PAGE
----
This is the only challenge I am worried about not finishing. I've read each of these books several times and I don't know if I can go through all of them yet again. I know I'll crack open some of them, but only time will tell if I can make it through Chamber of Secrets again!

Jane Austen Reading Challenge

Ah, the reading challenge I was born to partake in! The rules and then some musings:

1. Anyone can participate.

2. Levels:

* Newbie 2 books by J. Austen and/or 2 re-writes, prequels, sequels, or spoofs (by other authors)
* Lover 4 books by J. Austen and/or 4 re-writes, prequels, sequels, or spoofs (by other authors)
* Fanatic 6+ books by J. Austen and/or 5+ re-writes, prequels, sequels, or spoofs (by other authors)

3. Challenge books can overlap with other challenges.

4. Any format counts: bound book, e-book, audio book, or any other thing you can think of.

5. Challenge runs January 1st 2010—December 31 2010.

If I'm being honest (which, naturally I am) I will have to read at the fanatic level. The problem won't be reading more Jane Austen, it will be finding the books to read. I've read every scrap Jane has ever written, and I quickly lost patience with all the sequels and spoofs. Perhaps some nice biographies of Jane? Maybe I will try this list:

1. Pride and Prejudice
2. Mansfield Park and Mummies
3. Becoming Jane Austen
4. Jane Austen's Charlotte: Her Fragment of a Last Novel
5. Selected Letters of Jane Austen (1796-1817)
6. Northanger Abbey

Two of those are re-reads (P&P and NA), but I doubt I would have made it through the year without putting them on anyway!

Here's what I actually did:

1. Gothic Classics: Graphic Classics Volume 14
2. Rude Awakenings of a Jane Austen Addict by Laura Viera Rigler

Young Adult Reading Challenge

Another challenge! Thanks again to J. Kaye's Book Blog! I love reading YA books, so this should be fun! I'll list all the books I've read so far in this post. Here are the rules:

1. Anyone can join. You don't need a blog to participate.

2. There are four levels:

* The Mini YA Reading Challenge – Read 12 Young Adult novels.
* Just My Size YA Reading Challenge – Read 25 Young Adult novels.
* Stepping It Up YA Reading Challenge – Read 50 Young Adult novels.
* Super Size Me YA Reading Challenge – Read 75 Young Adult novels.

3. Audio, eBooks, re-reads all count.

4. No need to list your books in advance. You may select books as you go. Even if you list them now, you can change the list if needed.

5. Challenge begins January 1st through December, 2010.

I think I will be reading at the mini level, but I may be able to get close to the 25 required for Just My Size. We'll see.

My books are:

1. Harry Potter and the Philosopher's Stone by J.K. Rowling
2. Stargazer by Claudia Gray
3. I Kissed a Zombie, and I Liked It by Adam Selzer
4. City of Bones by Cassandra Clare
5. Harry Potter and the Chamber of Secrets by J. K. Rowling
6. City of Ashes by Cassandra Clare
7. Harry Potter and the Prisoner of Azkaban by J.K. Rowling
8. City of Glass by Cassandra Clare
9. Harry Potter and the Goblet of Fire by J.K. Rowling
10. Harry Potter and the Order of the Phoenix by J.K. Rowling

100+ Reading Challenge

I just signed up for J. Kaye's 100+ Reading Challenge and discovered that there are a whole lot of people trying to read 100 books or more this year (I was, like, number 646 to sign up. So yeah). Ah, solidarity. Now I just have to check out all their blogs (just kidding!).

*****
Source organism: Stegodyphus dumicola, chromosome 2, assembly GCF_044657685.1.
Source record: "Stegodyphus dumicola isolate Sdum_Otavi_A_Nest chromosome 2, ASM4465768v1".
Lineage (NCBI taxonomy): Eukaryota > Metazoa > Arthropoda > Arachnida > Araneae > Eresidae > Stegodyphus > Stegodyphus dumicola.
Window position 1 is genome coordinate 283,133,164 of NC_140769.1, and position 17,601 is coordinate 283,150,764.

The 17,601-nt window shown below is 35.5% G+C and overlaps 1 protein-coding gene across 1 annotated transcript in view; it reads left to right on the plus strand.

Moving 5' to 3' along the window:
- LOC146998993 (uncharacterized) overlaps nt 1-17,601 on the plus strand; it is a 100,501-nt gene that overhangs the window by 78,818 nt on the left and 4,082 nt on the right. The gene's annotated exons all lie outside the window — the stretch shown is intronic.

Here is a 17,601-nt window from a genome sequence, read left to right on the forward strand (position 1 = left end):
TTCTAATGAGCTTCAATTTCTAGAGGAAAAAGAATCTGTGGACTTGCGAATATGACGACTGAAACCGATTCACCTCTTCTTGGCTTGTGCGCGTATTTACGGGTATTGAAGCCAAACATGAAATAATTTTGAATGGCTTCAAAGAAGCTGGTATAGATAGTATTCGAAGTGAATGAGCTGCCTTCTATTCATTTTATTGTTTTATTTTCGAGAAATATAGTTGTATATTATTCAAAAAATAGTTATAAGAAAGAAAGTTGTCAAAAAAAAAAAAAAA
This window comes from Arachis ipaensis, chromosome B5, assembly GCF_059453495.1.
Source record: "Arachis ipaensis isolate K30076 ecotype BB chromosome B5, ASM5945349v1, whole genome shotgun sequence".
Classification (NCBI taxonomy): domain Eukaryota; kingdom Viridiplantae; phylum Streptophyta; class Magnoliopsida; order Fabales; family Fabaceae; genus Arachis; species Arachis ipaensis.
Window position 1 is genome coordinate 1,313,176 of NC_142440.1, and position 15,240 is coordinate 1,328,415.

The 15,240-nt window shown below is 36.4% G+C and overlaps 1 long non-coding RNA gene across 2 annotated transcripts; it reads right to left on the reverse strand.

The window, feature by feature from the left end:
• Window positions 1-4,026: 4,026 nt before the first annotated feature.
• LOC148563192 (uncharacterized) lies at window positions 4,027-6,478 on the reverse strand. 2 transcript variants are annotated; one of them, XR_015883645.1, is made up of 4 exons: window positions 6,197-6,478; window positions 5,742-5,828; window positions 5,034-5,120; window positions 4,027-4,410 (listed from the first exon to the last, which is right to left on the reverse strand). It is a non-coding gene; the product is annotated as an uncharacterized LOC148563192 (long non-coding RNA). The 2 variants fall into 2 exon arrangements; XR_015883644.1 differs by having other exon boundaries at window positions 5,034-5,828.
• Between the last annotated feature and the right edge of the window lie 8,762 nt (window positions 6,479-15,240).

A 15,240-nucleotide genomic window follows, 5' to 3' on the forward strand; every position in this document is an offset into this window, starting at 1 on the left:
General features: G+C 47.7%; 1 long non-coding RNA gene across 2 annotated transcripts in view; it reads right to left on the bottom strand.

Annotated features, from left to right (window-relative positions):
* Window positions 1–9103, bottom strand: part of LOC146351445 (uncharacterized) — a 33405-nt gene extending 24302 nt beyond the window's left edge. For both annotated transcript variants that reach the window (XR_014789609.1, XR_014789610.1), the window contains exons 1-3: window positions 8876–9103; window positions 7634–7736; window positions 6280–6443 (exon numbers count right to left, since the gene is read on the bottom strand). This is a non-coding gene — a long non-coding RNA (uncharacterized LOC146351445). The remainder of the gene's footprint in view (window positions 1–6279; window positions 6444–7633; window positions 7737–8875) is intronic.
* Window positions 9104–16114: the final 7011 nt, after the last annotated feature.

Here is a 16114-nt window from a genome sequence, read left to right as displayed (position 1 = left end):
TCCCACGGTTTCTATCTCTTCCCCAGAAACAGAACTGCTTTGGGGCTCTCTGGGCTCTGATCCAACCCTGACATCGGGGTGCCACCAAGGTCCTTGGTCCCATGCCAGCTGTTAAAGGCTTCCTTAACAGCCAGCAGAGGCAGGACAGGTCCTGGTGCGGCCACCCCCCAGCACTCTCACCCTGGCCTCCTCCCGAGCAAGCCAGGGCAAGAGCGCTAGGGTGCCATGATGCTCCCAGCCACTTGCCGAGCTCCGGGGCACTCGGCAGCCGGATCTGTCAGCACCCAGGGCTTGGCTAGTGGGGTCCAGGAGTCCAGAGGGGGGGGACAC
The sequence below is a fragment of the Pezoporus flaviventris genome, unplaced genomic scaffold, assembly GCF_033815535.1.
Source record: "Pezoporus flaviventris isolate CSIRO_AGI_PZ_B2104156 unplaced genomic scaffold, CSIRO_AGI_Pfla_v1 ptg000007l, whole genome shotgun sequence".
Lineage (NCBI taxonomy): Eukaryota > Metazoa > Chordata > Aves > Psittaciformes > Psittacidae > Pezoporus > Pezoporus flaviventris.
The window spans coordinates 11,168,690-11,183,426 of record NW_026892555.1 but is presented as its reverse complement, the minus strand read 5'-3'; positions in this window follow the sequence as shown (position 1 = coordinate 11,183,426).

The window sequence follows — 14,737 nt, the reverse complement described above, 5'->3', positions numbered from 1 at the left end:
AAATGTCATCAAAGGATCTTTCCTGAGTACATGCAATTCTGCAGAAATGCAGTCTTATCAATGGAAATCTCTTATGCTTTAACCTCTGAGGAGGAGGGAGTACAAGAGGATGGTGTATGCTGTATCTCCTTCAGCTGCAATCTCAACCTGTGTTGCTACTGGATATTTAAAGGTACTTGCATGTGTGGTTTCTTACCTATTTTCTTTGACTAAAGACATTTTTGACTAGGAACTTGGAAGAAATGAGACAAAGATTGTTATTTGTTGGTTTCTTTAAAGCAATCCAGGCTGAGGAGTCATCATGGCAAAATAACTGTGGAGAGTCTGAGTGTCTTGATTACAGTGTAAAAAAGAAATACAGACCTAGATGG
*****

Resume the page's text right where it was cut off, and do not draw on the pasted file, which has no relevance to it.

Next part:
I also like the rules a lot (I think I will adopt these as my new rules!):

1. The goal is to read 100 or more books. Anyone can join.

2. Audio, Re-reads, eBooks, YA, Manga, Graphic Novels, Library books, Novellas, Young Reader, Nonfiction – as long as the book has an ISBN or equivalent or can be purchased as such, the book counts. What doesn't count: Individual short stories or individual books in the Bible.

3. No need to list your books in advance. You may select books as you go. Even if you list them now, you can change the list if needed.

4. Crossovers from other reading challenges count.

5. Challenge begins January 1st thru December, 2010. Books started before the 1st do not count.

Friday, January 22, 2010

#3 - Style

By: Kate Spade
112 pages
Published: 2004
ISBN: 0743250672
My Copy: Borrowed from library.

There's not much to say about this book. It was okay. It didn't really help me hone or improve my style (which, I suppose, was my goal in reading it). There are some fun quotes inside and some interesting discussions, but overall it felt very much like I was reading a very elementary book about Kate Spade's style rather than something about how to create my own style.

The text is a mixture of lists, facts, and little snippets from Andy and Kate Spade. It appears to me that someone just interviewed Kate and her husband about "style" and then positioned quotes from her inside and slapped her name on the cover. The style tips are kind of half-hearted. There is a section on fashionable books and movies, a chapter all about colors, and information on caring for your clothes (which was helpful, but I'm not going to care for all my clothes at that high level, they're just not nice enough). Much of the information on care and cleaning could be found online or in other books. Lists of fabrics and patterns and their definitions have had better treatment in other books.

So, yeah, it was okay. I wouldn't say it was a waste of a few hours, but it didn't enlighten me either.

My Rating: C-

Friday, January 15, 2010

#2 - Stuff White People Like

Stuff White People Like: A Definitive Guide to the Unique Taste of Millions
By: Christian Lander